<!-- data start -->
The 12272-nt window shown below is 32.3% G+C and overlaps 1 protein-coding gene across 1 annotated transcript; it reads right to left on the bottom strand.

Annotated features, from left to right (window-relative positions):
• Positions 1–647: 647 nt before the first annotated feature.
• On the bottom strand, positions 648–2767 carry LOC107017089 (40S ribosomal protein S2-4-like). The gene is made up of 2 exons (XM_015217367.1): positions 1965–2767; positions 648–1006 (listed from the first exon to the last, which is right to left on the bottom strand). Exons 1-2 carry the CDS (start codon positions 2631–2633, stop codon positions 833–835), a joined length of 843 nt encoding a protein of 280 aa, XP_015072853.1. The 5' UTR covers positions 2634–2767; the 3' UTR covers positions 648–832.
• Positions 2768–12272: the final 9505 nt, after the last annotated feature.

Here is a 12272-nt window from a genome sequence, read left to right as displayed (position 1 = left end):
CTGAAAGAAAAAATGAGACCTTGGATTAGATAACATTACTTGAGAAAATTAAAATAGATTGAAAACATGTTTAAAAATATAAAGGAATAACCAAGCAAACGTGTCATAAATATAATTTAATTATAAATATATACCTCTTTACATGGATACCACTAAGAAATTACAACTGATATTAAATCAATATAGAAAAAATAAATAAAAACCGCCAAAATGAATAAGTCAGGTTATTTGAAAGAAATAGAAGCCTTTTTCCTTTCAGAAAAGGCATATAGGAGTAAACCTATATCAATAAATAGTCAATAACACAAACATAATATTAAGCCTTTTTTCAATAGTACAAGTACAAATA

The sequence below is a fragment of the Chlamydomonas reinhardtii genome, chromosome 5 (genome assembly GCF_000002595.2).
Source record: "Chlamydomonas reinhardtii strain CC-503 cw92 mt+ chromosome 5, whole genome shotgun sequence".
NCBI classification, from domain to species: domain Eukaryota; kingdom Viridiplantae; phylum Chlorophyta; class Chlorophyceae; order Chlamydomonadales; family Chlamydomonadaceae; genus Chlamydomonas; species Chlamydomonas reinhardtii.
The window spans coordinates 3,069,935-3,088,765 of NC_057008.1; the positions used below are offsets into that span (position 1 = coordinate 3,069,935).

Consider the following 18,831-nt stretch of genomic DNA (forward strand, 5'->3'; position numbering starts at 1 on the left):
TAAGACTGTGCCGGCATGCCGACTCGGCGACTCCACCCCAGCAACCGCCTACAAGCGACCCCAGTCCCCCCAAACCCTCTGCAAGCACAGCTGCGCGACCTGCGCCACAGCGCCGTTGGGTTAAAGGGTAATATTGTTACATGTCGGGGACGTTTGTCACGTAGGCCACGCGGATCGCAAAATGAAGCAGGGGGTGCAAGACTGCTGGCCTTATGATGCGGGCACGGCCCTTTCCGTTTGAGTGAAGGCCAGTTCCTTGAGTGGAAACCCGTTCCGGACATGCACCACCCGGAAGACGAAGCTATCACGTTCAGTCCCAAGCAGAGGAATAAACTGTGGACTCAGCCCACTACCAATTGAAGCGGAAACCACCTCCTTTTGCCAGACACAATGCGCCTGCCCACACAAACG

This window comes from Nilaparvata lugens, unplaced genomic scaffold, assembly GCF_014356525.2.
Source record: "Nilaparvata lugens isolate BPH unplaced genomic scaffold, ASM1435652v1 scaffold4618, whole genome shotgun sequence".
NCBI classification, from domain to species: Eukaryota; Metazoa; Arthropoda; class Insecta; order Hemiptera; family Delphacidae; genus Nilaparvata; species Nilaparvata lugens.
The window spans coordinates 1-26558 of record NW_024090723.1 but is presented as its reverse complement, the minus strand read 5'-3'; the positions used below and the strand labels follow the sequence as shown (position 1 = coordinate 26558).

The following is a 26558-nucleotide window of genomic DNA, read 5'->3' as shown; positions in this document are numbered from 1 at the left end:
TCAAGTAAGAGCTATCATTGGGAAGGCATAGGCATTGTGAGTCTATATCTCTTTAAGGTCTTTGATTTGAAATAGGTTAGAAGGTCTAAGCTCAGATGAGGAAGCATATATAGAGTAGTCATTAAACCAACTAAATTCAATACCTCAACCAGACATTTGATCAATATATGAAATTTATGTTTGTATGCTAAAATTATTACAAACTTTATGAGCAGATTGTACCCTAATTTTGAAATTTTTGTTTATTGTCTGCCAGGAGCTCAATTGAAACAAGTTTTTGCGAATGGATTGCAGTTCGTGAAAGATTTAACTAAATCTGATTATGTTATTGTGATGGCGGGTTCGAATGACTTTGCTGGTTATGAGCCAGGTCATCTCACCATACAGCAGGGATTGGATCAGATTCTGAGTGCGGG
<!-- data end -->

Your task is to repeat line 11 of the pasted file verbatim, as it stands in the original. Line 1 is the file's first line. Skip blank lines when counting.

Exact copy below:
The window spans coordinates 3,069,935-3,088,765 of NC_057008.1; the positions used below are offsets into that span (position 1 = coordinate 3,069,935).